Participants will gather outside the front door of the Chicago Artists Coalition, located at 217 North Carpenter Street, at 11 a.m. to commence the tour.

RSVP to:

sound map

Essay + Performance


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SOUNDWALKS: Alive Broadcast

Soundwalks: Alive Broadcast

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World Listening Day 2015: H2O

WLD2015logoYou are invited to participate in World Listening Day 2015, an annual global event held on July 18.

The purposes of World Listening Day are to:

  • Celebrate the listening practices of the world and the ecology of its acoustic environments;
  • Raise awareness about the growing number of individual and group efforts that creatively explore Acoustic Ecology based on the pioneering efforts of the World Soundscape Project, World Forum for Acoustic Ecology, La Semaine du Son, Deep Listening Institute, among many others;
  • Design and implement educational initiatives that explore these concepts and practices.

This year’s theme for World Listening Day is “H2O”.

The global water crisis means 750 million people around the world lack access to safe water. Water is rapidly becoming the commodity of the 21st century and the catastrophic effects of climate change often involve negative associations with water. Rising sea levels, devastating floods, melting ice in Antarctica and droughts spreading throughout the globe, all highlight our increasingly unpredictable and extreme relationship with water.

Yet H2O is vital for life, water covers 71% of the Earth’s surface, and 60% of our bodies are made of water. Oceans, rivers and lakes are the core of many of the world’s iconic cities and historically civilizations formed around water. Indigenous communities across the globe believe water is at the core of our existence. For thousands of years communities have lived sustainably by holding significant cultural and spiritual value of rivers, lakes and oceans.

World leaders believe we need to create a cultural shift in how we think about water. We need a better understanding and awareness of the value of water and we need to make critical changes to avoid the ramifications of the global water crisis. In the words of Sylvia Earle “even if you never have the chance to see or touch the ocean, the ocean touches you with every breath you take, every drop of water you drink, every bite you consume. Everyone, everywhere is inextricably connected to and utterly dependent upon the existence of the sea.”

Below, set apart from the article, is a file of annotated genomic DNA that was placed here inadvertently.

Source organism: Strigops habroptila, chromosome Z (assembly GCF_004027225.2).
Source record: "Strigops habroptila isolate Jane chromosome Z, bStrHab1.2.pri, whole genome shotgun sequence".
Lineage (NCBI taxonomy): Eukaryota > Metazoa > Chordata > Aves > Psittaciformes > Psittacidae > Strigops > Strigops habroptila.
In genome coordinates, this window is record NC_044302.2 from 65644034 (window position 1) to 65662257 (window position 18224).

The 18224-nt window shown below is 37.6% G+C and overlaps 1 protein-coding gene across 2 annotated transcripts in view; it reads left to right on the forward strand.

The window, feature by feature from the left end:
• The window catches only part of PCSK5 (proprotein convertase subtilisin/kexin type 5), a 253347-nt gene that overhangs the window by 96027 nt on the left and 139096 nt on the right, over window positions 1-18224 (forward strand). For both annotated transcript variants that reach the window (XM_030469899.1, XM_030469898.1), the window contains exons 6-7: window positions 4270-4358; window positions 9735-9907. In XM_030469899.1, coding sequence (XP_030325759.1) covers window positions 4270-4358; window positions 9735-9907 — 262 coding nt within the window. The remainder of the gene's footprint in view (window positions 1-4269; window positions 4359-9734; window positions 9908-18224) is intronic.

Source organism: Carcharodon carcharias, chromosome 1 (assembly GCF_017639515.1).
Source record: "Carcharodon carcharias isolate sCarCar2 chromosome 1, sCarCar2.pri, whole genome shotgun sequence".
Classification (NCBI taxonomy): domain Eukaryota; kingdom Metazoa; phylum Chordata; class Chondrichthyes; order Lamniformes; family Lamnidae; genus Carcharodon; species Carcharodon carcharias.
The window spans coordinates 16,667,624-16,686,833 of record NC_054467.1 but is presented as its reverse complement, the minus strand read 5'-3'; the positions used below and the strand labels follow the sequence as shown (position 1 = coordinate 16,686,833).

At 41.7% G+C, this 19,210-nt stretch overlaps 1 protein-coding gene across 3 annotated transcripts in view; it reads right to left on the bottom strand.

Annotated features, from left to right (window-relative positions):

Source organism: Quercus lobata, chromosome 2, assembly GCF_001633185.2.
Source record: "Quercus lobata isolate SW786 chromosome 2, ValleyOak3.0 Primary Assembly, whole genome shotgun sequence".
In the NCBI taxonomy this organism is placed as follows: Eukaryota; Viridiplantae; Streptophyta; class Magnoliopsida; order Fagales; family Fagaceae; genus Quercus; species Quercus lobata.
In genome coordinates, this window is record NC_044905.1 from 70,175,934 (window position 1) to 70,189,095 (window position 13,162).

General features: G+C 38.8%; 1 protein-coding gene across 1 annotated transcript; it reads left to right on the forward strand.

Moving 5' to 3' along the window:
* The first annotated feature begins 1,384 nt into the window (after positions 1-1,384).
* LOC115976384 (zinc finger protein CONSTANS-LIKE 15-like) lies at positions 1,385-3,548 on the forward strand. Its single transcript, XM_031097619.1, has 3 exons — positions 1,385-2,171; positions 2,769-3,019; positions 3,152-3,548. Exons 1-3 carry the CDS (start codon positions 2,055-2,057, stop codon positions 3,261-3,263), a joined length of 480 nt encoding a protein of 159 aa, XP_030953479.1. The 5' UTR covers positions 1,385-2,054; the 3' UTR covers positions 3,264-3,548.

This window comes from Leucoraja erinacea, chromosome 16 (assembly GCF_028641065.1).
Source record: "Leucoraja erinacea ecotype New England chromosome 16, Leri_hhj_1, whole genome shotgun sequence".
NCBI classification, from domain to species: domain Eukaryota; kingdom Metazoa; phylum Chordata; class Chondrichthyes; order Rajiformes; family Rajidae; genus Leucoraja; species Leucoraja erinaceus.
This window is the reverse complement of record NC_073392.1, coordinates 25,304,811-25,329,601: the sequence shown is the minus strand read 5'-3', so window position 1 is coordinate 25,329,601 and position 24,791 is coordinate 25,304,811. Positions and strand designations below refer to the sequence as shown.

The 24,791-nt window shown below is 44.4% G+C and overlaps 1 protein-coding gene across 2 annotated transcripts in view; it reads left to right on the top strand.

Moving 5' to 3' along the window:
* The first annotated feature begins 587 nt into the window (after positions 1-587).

World Listening Day 2015: H2O invites you to reflect on water, metaphorically in how you listen, or through creative events inspired by water and sound across the globe. The 2015 theme resonates at a time where we need to shift our collective thinking and actions towards water globally.

World Listening Day 2015 will include a virtual symposium hosted on WaterWheel (, an electronic publication, and hundreds of events taking place across the globe.

World Listening Day is co-organized by the World Listening Project (WLP), the Midwest Society for Acoustic Ecology (MSAE) and Biosphere Soundscapes. July 18 was chosen because it is the birthday of Canadian writer, educator, philosopher, visual artist, and composer R. Murray Schafer. His efforts leading the World Soundscape Project and his seminal book, The Tuning of the World, inspired global interest in a new field of research and practice known as Acoustic Ecology.

World Listening Project, Midwest Society for Acoustic Ecology and Biosphere Soundscapes invite you to participate in World Listening Day 2015 on Saturday, July 18, and through the week of July 12th-18th. Some suggestions on how you can participate and organize include:

  • Soundwalks or listening events in your local community, with a particular focus on oceans, rivers, lakes and catchments
  • Field recording trips or workshops
  • Site-specific performance events
  • Concerts curating water inspired compositions (contact us to connect with composers and sound artists)
  • Personal experiences of attentive listening or field recording
  • Educational events that relate to acoustic ecology, field recording, or a similar topic
  • Public talks or lectures about listening, water and acoustic ecology including participation in the World Listening Day H2O virtual symposium on July 17-18.

Use the hashtag #WLD2015 to connect with other local and global groups participating in the World Listening Day 2015: H2O and get involved.

Participation in World Listening Day is rapidly expanding every year. In this sixth year we anticipate even greater activity and interest.

Please join in the World Listening Day 2015 activities by emailing about your plans and be sure to include “World Listening Day” in the subject line.

Please fill out the World Listening Day 2015 online participation form so we can promote your projects and include them in our documentation.

Please use our Quick Submission Form if you would prefer to provide brief details about your activities. It will only take two minutes! Thanks!